Ghetto Compressed Data Gymnastics


A large part of my day-to-day job responsibilities involve working with large compressed data sets. Sometimes the data sets are so huge, I don't have enough disk space to decompress them on my computer. Here are some tricks I've learned when wrangling large volumes of compressed data.

Searching The Data

In most cases, the data sets I'm working with are compressed log files. Often I want to search through these files and return anything that includes a particular string or matches a regex. In instances like this, I like to use a not-so-well known Unix utility called gzcat. gzcat is, quite literally cat, but for gzip compressed data. gzcat is often installed alongside the gzip CLI utility. I believe gzcat is also installed on OS X by default, but I could be mistaken.

note: I think on Linux, gzcat will only be zcat

Here's a quick proof-of-concept-

$ echo Here is some test data >> file.txt
$ gzip file.txt 
$ file file.txt.gz 
file.txt.gz: gzip compressed data, was "file.txt", from Unix, last modified: Mon Oct 12 22:05:16 2015  
$ gzcat file.txt.gz 
Here is some test data  

For example, if I want to only ask my data set about Telnet logs, I'll use the following horribly inefficient one-liner-

$ gzcat * | grep telnet | head -n 1

{"project": "research", "version": "1", "type": "simpletelnetsensor", ipaddr": "xx.xx.xx.xx", "event": "2015-10-11 00:04:34,980 [AUTHENTICATION REQUEST RECEIVED] 80.200.xx.xx [root/xc3511]\n"}

If your data set is composed of lots and lots of files, sometimes you'll run into this error-

$ gzcat */*
-bash: /usr/bin/gzcat: Argument list too long

If this happens, here's a stupid shell hack to get around it by simply processing one file at a time.

$ for i in $(find . -type f);do gzcat $i | grep whatever ; done

The Ubuntu package details for gzcat and its sister utilities can be found here.

Ghetto Compressed Data Backup

Sometimes I find myself in a situation where I want to compress a massive amount of data on a server, then ship it off to a remote server to be archived or analyzed. No problem right?

Well, sometimes this happens.

$ du -h -s data/
46G    data/  
$ df -h
Filesystem      Size  Used Avail Use% Mounted on  
/dev/vda1        59G   56G  397M 100% /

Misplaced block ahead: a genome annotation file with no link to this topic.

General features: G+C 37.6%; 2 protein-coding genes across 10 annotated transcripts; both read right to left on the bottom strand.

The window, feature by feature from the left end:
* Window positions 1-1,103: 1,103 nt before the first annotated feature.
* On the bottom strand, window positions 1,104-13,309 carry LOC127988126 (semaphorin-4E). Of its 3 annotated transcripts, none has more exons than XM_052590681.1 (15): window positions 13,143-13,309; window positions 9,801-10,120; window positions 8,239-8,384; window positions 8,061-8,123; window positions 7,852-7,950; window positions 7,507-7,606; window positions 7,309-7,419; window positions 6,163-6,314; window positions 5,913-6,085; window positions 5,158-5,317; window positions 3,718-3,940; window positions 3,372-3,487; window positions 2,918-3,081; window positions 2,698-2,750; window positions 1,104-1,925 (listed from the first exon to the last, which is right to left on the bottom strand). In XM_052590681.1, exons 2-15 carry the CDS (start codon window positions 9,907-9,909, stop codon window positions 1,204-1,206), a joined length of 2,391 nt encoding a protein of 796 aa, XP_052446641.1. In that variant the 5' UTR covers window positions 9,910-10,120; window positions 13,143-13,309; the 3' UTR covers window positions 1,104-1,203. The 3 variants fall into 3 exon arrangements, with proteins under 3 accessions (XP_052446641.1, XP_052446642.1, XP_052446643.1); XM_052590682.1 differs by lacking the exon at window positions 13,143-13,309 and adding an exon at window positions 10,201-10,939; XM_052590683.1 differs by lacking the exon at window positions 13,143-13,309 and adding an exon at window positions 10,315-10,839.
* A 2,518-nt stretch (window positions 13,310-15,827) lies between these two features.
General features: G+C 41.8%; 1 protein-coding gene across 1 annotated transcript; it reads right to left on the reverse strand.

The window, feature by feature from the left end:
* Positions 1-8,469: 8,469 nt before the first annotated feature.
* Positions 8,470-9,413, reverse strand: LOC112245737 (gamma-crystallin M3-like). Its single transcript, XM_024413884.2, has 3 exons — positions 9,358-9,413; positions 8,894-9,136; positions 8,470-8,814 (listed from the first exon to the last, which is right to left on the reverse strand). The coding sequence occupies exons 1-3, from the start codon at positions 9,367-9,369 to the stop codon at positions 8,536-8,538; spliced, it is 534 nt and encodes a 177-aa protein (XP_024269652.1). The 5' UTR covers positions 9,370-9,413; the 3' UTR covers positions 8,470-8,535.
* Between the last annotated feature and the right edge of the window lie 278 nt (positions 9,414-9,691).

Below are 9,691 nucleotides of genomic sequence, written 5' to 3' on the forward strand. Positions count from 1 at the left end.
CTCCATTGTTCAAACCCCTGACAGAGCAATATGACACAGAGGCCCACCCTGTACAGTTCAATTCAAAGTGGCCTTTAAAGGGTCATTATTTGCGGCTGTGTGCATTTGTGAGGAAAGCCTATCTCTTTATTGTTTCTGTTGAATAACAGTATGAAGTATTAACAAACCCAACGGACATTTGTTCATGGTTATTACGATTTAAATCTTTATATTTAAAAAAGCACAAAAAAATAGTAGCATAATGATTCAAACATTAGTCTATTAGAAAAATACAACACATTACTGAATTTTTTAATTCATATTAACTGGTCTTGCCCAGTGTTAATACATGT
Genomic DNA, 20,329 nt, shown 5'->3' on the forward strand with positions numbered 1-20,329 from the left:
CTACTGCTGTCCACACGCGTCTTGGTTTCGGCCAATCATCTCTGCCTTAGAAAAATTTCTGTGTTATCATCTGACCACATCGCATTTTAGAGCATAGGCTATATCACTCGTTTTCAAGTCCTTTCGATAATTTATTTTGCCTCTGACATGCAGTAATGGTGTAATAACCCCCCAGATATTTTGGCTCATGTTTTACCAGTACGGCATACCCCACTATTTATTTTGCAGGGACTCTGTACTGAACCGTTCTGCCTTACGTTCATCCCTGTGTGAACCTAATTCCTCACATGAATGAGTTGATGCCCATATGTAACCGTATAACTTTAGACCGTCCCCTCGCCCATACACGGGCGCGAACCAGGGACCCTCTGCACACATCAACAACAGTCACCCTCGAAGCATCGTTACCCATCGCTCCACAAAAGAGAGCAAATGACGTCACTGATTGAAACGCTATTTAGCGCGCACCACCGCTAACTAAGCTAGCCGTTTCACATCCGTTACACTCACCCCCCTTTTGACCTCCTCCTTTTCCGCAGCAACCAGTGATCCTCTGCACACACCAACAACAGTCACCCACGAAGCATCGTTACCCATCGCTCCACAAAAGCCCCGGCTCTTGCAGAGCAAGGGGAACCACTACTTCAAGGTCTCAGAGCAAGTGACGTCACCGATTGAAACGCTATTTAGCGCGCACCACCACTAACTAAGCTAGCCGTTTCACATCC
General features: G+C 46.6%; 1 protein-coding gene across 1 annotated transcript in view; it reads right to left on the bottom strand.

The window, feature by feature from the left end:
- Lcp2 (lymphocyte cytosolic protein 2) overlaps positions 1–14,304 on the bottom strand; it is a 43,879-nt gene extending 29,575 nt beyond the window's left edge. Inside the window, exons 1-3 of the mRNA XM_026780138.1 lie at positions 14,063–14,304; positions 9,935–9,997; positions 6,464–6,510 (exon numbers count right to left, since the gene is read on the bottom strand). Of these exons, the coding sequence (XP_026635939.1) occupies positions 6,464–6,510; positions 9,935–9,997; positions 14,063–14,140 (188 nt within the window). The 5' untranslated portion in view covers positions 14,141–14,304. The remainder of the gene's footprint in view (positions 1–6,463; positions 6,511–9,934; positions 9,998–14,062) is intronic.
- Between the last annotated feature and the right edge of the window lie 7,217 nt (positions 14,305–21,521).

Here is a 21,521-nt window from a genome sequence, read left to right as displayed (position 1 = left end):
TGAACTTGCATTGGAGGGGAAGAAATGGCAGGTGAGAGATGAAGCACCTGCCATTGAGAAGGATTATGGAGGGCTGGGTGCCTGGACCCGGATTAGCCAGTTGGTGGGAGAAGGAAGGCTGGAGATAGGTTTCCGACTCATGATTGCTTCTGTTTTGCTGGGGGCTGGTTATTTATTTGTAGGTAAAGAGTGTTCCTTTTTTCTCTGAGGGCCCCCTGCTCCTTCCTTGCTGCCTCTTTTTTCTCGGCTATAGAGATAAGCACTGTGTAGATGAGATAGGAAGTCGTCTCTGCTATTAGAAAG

Shit, the hard disk is full. I can't compress this data because it's still being used by the server, I can't take the server offline because it's production, and I don't have enough disk space to compress it all, transfer it, and delete the file. Here's where some handy dandy tar + netcat kung fu comes in handy.


$ tar zcvf - data/ | nc -lvp 9999 
Listening on [] (family 0, port 9999)


What we've done is compressed the data using tar, but instead of outputting to a file, we're outputting straight to STDOUT, then snagging it with netcat, pushing it to a raw TCP socket and waiting to shove it out to whoever connects to us. This is cool because it actually compresses the data on the way into the socket so it never actually hits the disk.


$ nc -v 9999 > backup.tar.gz
$ file backup.tar.gz 
backup.tar.gz: gzip compressed data, from Unix, last modified: Mon Oct 12 22:35:23 2015  


It's important to note that this solution is very unencrypted and pretty terrible in general. If you want to wrap the data in some kind of crypto you can always substitute the nc command with something like ncat --ssl or shove it through an SSH tunnel.

It's also important to note that this is way less efficient than using something like S3 or Glacier for backup but hey, that's not always an option. A much better solution is to integrate log rotation, backup, and archival into your DevOps process to avoid situations like this in the first place.

Anyways, hopefully this is useful to someone, somewhere. As always, please feel free to shoot me a message on Twitter if you have any feedback or requests for other blog posts.

Be well,

EDIT 10/12/15: Brian Wallace on Twitter pointed out that gzcat is essentially the exact same as running gzip -dc. Thanks Brian!

EDIT 10/19/15: I've had a few people mention zgrep to me. My mind is completely blown. I had no idea this existed.